For Your Consideration: Emmy Reflections
  • Friday, Oct. 16, 2020
Issa Rae in a scene from, “Insecure.” (photo by John P. Fleenor/courtesy of HBO)

With this season’s The Road To Emmy series now squarely in our rearview mirror, this issue of SHOOT takes a look back at a TV awards season like no other during the unprecedented times of a pandemic and society’s reckoning with racial injustice. 

Our feature story includes reflections from Television Academy chairman and CEO Frank Scherma and takes into account a mix of accomplishments on both ends of the continuum--in the spotlight and under the radar.

On that latter front, however, our recap didn’t get into two such achievements that rang out with a special resonance and relevance--namely the winners for Outstanding Original Interactive Program, and Outstanding Single-Camera Picture Editing for a Comedy Series.

The former honor went to The Messy Truth VR Experience, a virtual reality series designed to build empathy. One episode, for example, puts us in the shoes of a 12-year-old Black lad who’s in a car when he and his dad are unnecessarily pulled over by the police. During night four of the virtual Creative Arts ceremonies, among those accepting the Emmy for The Messy Truth VR Experience was producer/EP Van Jones, a CNN commentator and former Obama administration adviser. Jones noted that he was drawn to the promise of VR primarily for the opportunity to use technology to unite rather than divide people, helping viewers to feel what others from different walks of life experience.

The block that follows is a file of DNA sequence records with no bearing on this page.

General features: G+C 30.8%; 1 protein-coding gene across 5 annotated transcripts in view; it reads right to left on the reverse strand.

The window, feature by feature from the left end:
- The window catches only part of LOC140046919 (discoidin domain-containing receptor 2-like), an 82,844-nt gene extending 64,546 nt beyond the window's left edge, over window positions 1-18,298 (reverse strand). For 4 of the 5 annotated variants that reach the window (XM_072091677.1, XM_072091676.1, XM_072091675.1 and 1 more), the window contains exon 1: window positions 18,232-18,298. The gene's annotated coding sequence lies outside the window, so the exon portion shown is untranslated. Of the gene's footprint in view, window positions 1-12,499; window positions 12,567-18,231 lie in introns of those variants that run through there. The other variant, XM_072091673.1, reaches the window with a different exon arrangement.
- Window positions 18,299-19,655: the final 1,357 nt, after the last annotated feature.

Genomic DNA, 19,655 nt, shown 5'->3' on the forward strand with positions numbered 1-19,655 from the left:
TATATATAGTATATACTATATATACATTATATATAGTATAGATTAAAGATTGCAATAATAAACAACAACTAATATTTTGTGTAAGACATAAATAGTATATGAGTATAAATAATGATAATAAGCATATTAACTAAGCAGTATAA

Embracing the power of technology to help generate empathy and understanding can go a long way toward helping to address what ails us. The VR series incorporates Oculus Quest hand-tracking technology that transforms viewers’ hands to match the race and gender of the character whose eyes they are looking through.

The other acceptance speech carrying relevance in today’s times was that of Nena Erb who along with colleague Lynarion Hubbard won the alluded to editing Emmy--for Insecure, the HBO series created by Issa Rae. As an Asian American and person of color, Erb is committed to advancing the stories of others.

In her virtual acceptance speech, Erb said, “You know, none of us is gonna remember who won this award a week from now but being an immigrant and a woman of color, I’ll always remember that Issa made sure I had a seat at the table. This was possible because of her. Thank you.” 

Robert Goldrich is an editor for SHOOTonline.

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